Could You Give Most of It Away?

I just started reading Goodbye, Things: The New Japanese Minimalism by Fumio Sasaki.

 

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Maria Kondo struck a nerve in America with her runaway hit The Life-Changing Magic of Tidying Up.  I, however, need to do more than just tidy up.  I need to purge.  Do you know what I mean?

I’ve lived in my house for 19 years.  That’s a long time to live in a singular space, and, while I make it a point to donate gently used items quarterly (or we would have nowhere to hang our hats), it’s nowhere near enough.  I have four daughters.  Children seem to amass large quantities of things.  People give them things.  They collect things.  They want to keep them forever.  I understand that.  I feel sentimental about certain things.  Children, however, seem to feel sentimental about almost everything–even that used napkin from last Tuesday when their friend came over and used it to wipe dirt off the floor.  It’s actually a testament to their wonder, I think, and capacity to be 100% present.

And if you have a basement?! God have mercy on you.

Another round of donating is not what I’m about to embark on.  In ten months, I am moving house.  Three years ago, I announced on this blog that my marriage was ending after years of back-and-forthing and writing about domestic violence and emotional abuse and, “Is it really that bad?” A year-and-half ago, I went back to graduate school, and next summer three of my daughters and I are headed West–to the Bay Area.  To live in a very small space no doubt.  It’s the beginning of another new adventure.

So, I have to examine every single thing I own and decide: Do I need this or not? And, I wasn’t sure how to go about doing that.  That’s why I picked up Sasaki’s book.  I figured, hey, there must be some good advice in here.  At a minimum, maybe I’ll feel inspired or  mentored.  Sasaki, thusly, defines minimalism as:

“Minimalism is a lifestyle in which you reduce your possessions to the absolute minimum you need. Living as a minimalist with the bare essentials has not only provided superficial benefits like the pleasure of a tidy room or the simple ease of cleaning, it has also led to a more fundamental shift. It’s given me a chance to think about what it really means to be happy.” (pp. 20-25).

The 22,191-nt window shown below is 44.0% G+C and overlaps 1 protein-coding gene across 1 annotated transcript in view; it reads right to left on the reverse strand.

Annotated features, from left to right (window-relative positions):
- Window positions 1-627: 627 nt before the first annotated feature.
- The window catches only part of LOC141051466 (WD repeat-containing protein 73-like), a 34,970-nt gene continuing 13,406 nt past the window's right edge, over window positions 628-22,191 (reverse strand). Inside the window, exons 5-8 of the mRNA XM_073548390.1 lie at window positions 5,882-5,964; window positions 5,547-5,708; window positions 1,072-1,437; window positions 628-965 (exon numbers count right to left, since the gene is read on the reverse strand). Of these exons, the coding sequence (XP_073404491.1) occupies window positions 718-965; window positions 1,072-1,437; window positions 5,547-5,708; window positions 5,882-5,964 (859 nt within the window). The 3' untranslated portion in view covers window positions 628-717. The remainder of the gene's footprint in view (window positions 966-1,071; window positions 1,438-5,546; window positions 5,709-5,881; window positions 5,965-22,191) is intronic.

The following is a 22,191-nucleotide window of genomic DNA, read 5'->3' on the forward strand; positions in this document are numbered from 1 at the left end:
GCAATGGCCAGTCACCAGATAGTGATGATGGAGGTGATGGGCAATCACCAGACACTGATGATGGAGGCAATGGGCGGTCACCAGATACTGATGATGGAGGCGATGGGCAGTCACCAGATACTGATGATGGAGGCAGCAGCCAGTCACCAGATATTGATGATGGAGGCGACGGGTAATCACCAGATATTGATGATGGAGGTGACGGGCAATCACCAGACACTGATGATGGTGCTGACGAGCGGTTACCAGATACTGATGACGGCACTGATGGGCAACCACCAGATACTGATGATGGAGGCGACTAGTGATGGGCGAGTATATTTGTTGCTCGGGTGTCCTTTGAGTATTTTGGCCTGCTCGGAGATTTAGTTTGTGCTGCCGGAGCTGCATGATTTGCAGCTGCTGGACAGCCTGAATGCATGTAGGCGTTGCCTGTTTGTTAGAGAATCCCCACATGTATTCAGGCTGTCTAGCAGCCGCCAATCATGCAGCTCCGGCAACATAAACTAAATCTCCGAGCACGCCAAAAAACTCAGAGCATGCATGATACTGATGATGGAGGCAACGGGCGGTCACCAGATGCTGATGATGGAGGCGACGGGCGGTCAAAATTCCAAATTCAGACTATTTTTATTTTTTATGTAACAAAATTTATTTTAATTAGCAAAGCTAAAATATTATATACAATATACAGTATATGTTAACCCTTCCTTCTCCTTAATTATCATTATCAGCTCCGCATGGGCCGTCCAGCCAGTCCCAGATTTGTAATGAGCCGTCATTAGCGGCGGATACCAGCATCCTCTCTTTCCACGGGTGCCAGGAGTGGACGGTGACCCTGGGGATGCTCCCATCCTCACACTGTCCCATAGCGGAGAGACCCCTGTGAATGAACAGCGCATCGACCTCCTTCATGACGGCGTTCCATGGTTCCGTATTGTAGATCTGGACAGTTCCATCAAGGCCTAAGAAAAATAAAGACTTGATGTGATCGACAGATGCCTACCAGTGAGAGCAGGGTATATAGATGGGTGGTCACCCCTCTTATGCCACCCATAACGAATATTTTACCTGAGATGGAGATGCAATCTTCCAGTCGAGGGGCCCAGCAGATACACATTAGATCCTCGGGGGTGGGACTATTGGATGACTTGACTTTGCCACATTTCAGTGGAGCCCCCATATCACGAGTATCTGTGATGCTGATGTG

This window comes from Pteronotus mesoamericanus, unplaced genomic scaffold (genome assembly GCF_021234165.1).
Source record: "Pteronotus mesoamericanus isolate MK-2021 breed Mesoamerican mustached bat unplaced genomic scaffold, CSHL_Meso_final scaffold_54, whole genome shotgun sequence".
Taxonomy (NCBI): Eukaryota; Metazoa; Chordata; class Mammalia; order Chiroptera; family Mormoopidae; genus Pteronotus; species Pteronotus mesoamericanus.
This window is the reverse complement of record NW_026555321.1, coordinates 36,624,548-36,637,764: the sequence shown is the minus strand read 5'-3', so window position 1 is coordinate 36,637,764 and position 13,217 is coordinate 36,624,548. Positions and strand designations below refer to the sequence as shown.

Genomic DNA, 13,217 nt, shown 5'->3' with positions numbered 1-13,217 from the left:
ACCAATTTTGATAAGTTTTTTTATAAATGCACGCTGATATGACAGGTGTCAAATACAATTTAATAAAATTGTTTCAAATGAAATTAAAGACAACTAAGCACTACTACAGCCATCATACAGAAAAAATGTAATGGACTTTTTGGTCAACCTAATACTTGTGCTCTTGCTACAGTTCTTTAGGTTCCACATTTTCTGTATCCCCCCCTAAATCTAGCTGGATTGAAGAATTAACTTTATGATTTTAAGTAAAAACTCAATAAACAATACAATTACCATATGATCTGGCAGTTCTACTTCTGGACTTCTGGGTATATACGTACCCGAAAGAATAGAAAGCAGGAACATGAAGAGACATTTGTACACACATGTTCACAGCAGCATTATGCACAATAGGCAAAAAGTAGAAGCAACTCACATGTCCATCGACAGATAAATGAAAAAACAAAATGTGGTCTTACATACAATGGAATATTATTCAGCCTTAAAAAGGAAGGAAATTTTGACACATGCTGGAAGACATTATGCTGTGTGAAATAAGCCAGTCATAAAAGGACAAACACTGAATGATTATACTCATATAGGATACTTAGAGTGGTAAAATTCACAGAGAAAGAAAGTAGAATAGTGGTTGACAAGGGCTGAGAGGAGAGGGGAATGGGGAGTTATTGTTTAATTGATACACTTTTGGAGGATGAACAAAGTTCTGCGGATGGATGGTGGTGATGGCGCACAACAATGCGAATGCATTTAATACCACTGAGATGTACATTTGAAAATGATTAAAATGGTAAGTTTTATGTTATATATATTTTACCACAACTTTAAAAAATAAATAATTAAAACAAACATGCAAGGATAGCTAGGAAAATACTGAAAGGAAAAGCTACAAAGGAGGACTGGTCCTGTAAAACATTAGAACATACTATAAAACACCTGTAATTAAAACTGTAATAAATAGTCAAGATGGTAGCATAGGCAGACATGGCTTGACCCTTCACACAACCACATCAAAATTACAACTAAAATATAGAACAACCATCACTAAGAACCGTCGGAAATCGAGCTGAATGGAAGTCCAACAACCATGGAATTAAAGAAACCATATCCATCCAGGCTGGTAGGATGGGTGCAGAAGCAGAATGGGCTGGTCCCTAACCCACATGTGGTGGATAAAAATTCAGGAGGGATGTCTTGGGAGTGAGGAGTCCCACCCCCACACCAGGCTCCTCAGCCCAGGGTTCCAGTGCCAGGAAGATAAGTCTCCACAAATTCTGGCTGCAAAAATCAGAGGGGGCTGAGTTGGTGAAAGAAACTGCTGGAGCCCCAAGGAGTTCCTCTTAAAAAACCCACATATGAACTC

Here is an example of a minimalist bedroom:

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I actually like the clean lines and flow, but it feels sterile–like a room in a high-end treatment facility.

A minimalist kitchen:

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This looks more attainable than some of the other online examples.

A minimalist bathroom:

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I see this and think, “Where is the trash bin?! Does an immortal live here?”

A minimalist living room:

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This has that lovely aesthetic appeal that one sees in catalogs, but it also looks remarkably un-comfortable.  

I have noticed that all of these images are super posh, and, in my opinion, this should be more accessible.  What does a middle-of-the-road minimalistic apartment or house look like? You know, where ordinary people reside.  Of note, this is not a movement aimed at people living in poverty.  First-world countries are heavily affected by consumerism and capitalistic expenditures, and the USA tops that list with China and Japan featuring second and third.  Americans are awash in stuff:

The USA features the highest levels of per household disposable income and expenditure. High income levels boost the capacity for discretionary spending of US households, although the country’s income gap remains large and continues to rise. (Euromonitor International)

I wonder what sort of impact those of us with too much stuff would have on our communities if we donated the items we truly don’t need and seldom if ever used and stopped using our income to acquire more goods, thusly, changing how we “consume”? Furthermore, what sort of impact would this have on our time–an invaluable resource? I imagine that owning less means having more time, too, because we have to dedicate time to caring for our stuff.  How might we spend our resources if we moved in a minimalistic direction with intention? Over the next 10 months, I intend to find this out.  I can tell you right now what my two biggest problems are going to be–whittling down the book collection, my kitchen implements because I am a cook, and tea accoutrements.  I have an unusually large number of really beautiful teacups most of which were gifted to me, and I can’t take them all with me.